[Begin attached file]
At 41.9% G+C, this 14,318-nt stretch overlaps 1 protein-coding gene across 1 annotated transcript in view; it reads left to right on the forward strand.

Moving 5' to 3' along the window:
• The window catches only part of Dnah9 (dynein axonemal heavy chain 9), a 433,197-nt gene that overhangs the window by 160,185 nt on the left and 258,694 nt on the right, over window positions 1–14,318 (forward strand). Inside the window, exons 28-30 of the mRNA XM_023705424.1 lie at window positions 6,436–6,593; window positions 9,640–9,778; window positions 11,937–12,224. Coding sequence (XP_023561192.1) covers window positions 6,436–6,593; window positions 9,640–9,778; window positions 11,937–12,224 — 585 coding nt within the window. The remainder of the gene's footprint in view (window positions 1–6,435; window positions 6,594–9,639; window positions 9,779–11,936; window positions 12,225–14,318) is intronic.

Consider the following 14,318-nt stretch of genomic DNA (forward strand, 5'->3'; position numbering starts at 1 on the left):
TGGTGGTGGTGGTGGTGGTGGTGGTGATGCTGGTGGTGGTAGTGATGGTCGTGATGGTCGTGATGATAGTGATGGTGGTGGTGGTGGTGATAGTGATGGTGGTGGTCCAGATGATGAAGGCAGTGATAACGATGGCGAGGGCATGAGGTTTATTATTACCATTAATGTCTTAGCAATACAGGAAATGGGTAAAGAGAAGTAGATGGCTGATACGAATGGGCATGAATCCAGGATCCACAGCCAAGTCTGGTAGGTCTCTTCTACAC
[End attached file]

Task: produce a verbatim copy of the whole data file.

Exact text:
At 41.9% G+C, this 14,318-nt stretch overlaps 1 protein-coding gene across 1 annotated transcript in view; it reads left to right on the forward strand.

Moving 5' to 3' along the window:
• The window catches only part of Dnah9 (dynein axonemal heavy chain 9), a 433,197-nt gene that overhangs the window by 160,185 nt on the left and 258,694 nt on the right, over window positions 1–14,318 (forward strand). Inside the window, exons 28-30 of the mRNA XM_023705424.1 lie at window positions 6,436–6,593; window positions 9,640–9,778; window positions 11,937–12,224. Coding sequence (XP_023561192.1) covers window positions 6,436–6,593; window positions 9,640–9,778; window positions 11,937–12,224 — 585 coding nt within the window. The remainder of the gene's footprint in view (window positions 1–6,435; window positions 6,594–9,639; window positions 9,779–11,936; window positions 12,225–14,318) is intronic.

Consider the following 14,318-nt stretch of genomic DNA (forward strand, 5'->3'; position numbering starts at 1 on the left):
TGGTGGTGGTGGTGGTGGTGGTGGTGATGCTGGTGGTGGTAGTGATGGTCGTGATGGTCGTGATGATAGTGATGGTGGTGGTGGTGGTGATAGTGATGGTGGTGGTCCAGATGATGAAGGCAGTGATAACGATGGCGAGGGCATGAGGTTTATTATTACCATTAATGTCTTAGCAATACAGGAAATGGGTAAAGAGAAGTAGATGGCTGATACGAATGGGCATGAATCCAGGATCCACAGCCAAGTCTGGTAGGTCTCTTCTACAC